Resolving symptoms and maintaining remission are primary goals of therapy (Table 3). Other therapeutic goals include esophageal healing in esophagitis, and preventing complications. To achieve these results, educating the patient is fundamentally important. The pharmacist and the primary healthcare provider should instruct the patient about gastroesophageal reflux disease (GERD) and the factors that precipitate reflux.
|Table 3. Treatment Goals|
– Eliminate symptoms
– Heal esophageal mucosa
– Prevent complications
– Maintain remission
The management of GERD can be divided into three phases — lifestyle modifications, medications, and surgery. Which option is best depends in part on the age of the patient, severity of the patient’s condition, whether esophagitis exists and its severity, and the outcome of initial therapy.
All patients with gastroesophageal reflux disease should be counseled on lifestyle modifications (Table 4) that may improve their symptoms. Some patients find that these changes reduce or eliminate symptoms of reflux. Mild symptomatic GERD can usually be managed initially with lifestyle changes such as modifying the diet, eliminating drugs that impair or lower esophageal sphincter pressure or gastric emptying time, reducing weight reduction in obese patients, and smoking cessation.
|Table 4. Lifestyle Changes|
a. Avoid foods that aggravate symptoms
Avoid medications that lower LES tone or decrease motility
Elevate head of bed
Curtail smoking and alcohol intake
Avoid stooping and bending
Do not exercise immediately after eating
Avoid tight-fitting clothing
Reduce weight, if overweight
Patients should avoid eating 2–3 hours before bedtime to reduce the amount of acid in the stomach available to reflux, and they should not lie down soon after eating. To reduce gastric volume, they should avoid eating large meals. Certain foods may provoke heartburn by directly triggering reflux while others irritate the gastric mucosa. Fatty foods or chocolate can lower esophageal sphincter (LES) tone, allowing for reflux to occur. Other foods that may produce reflux symptoms include coffee, peppermint and spearmint, onions, citrus fruits and juices, tomato-based products, and greasy or spicy foods.
Alcohol also adversely affects the LES and esophageal peristalsis and therefore should be avoided. Chewing gum or sucking on lozenges can increase salivary flow and may be useful in GERD patients with reduced salivary flow. In general, each patient should be treated individually. Pharmacists can advise patients to avoid the foods that provoke their individual symptoms.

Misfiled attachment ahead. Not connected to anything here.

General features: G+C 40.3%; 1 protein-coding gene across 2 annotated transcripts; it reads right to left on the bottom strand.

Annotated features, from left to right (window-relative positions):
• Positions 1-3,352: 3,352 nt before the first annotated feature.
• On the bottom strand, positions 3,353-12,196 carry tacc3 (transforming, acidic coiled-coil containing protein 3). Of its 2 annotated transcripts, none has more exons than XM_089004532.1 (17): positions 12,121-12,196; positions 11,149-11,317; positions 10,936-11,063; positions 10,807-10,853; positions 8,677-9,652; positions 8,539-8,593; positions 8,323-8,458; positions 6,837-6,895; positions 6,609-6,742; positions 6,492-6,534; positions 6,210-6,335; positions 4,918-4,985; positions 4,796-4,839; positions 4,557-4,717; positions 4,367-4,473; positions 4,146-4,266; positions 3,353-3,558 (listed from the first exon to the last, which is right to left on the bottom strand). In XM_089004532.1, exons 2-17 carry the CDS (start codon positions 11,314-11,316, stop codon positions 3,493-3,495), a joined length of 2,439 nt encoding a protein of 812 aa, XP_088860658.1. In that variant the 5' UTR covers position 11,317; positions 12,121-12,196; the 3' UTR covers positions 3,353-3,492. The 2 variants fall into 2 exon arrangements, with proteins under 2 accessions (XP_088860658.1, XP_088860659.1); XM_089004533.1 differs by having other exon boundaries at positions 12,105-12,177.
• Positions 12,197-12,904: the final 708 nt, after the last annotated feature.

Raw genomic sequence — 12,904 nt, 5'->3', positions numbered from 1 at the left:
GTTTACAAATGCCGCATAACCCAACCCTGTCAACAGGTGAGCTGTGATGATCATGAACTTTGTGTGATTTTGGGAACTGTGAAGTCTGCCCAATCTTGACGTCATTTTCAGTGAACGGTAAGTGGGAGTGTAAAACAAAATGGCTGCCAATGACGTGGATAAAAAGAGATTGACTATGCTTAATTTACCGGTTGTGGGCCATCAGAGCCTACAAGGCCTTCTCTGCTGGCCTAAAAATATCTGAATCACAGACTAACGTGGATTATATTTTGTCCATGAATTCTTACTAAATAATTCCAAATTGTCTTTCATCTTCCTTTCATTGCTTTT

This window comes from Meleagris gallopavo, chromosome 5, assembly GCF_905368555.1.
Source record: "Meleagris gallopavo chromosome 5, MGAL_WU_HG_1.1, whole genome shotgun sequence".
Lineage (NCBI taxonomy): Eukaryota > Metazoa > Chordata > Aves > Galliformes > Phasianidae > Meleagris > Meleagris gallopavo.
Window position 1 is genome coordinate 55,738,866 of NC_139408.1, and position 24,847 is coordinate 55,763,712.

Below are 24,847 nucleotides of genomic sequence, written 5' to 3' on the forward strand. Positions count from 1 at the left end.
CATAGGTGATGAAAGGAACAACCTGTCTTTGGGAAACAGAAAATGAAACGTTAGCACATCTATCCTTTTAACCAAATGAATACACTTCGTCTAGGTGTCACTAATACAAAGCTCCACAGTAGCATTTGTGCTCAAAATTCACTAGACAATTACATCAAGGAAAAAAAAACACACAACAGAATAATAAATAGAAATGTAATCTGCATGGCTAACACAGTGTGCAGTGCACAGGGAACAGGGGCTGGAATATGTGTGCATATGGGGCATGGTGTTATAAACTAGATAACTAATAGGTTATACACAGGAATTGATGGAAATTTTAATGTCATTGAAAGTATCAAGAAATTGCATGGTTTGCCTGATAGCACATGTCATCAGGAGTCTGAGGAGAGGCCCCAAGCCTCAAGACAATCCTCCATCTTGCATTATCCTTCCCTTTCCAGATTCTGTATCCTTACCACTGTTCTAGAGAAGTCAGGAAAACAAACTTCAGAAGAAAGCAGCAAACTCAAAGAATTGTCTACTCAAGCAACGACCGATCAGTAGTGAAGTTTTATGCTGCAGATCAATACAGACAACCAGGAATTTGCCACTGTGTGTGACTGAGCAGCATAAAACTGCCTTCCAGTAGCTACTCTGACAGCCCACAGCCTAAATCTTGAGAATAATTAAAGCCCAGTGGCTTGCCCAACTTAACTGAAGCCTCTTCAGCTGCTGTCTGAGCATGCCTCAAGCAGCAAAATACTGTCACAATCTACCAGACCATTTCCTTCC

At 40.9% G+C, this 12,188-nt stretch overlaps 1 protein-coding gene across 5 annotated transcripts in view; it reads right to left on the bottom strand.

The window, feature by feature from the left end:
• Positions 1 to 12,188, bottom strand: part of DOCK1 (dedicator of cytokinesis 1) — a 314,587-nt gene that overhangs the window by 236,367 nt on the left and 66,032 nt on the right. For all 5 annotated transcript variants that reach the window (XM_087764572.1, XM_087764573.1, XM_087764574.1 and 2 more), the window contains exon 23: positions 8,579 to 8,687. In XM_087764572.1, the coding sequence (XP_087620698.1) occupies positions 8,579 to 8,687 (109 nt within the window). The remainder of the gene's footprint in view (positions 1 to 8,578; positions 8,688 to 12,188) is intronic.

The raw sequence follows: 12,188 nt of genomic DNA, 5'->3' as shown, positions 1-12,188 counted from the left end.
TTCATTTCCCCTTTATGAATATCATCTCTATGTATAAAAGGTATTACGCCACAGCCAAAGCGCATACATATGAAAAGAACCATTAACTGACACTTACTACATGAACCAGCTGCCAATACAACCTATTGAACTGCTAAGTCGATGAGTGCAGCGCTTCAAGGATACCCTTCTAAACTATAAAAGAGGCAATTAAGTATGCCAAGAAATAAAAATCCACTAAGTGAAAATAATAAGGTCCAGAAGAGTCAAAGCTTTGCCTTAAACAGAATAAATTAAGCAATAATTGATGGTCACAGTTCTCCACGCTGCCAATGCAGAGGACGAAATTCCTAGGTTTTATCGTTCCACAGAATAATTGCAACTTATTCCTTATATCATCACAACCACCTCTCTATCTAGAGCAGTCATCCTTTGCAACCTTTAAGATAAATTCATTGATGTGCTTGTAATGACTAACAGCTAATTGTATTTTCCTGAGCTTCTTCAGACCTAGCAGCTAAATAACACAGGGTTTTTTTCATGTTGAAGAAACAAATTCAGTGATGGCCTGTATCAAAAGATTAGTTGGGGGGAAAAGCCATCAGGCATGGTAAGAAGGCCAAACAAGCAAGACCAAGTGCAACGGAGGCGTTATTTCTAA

Esophageal clearance may be delayed when the body is supine, and during sleep when salivation and swallowing are minimal. Raising the head of the bed by using a 4-inch by 4-inch piece of wood or foam wedge under the mattress to elevate the head about 6–10 inches results in subjective and objective improvement in nocturnal reflux symptoms similar to that seen with an H2 receptor antagonist. Pillows are not generally effective and may exacerbate existing symptoms. Because tight clothing can lower the lower esophageal sphincter tone, wearing loose clothing is recommended.
Medications associated with lowering the LES tone include nitrates, theophylline, anticholinergics, opioids, oral contraceptives, and calcium channel blockers; these agents should be avoided.
Hiatal Hernia and Heartburn
Heartburn is no longer thought to be caused by hiatal hernia, although some patients who suffer heartburn also have a hiatal hernia. Hiatal hernia is the protrusion of a portion of the stomach through a teardrop-shaped hole in the diaphragm where the esophagus meets the stomach. It is most often caused by increased pressure in the abdominal cavity due to coughing, vomiting, straining at stool or sudden physical exertion.
Most people over age 60 have hiatal hernias, which are usually harmless. Although hiatal hernias do not cause heartburn, patients who have long-term gastroesophageal reflux disease tend to develop larger hiatal hernias; the hernial sac may act as a reservoir for acid.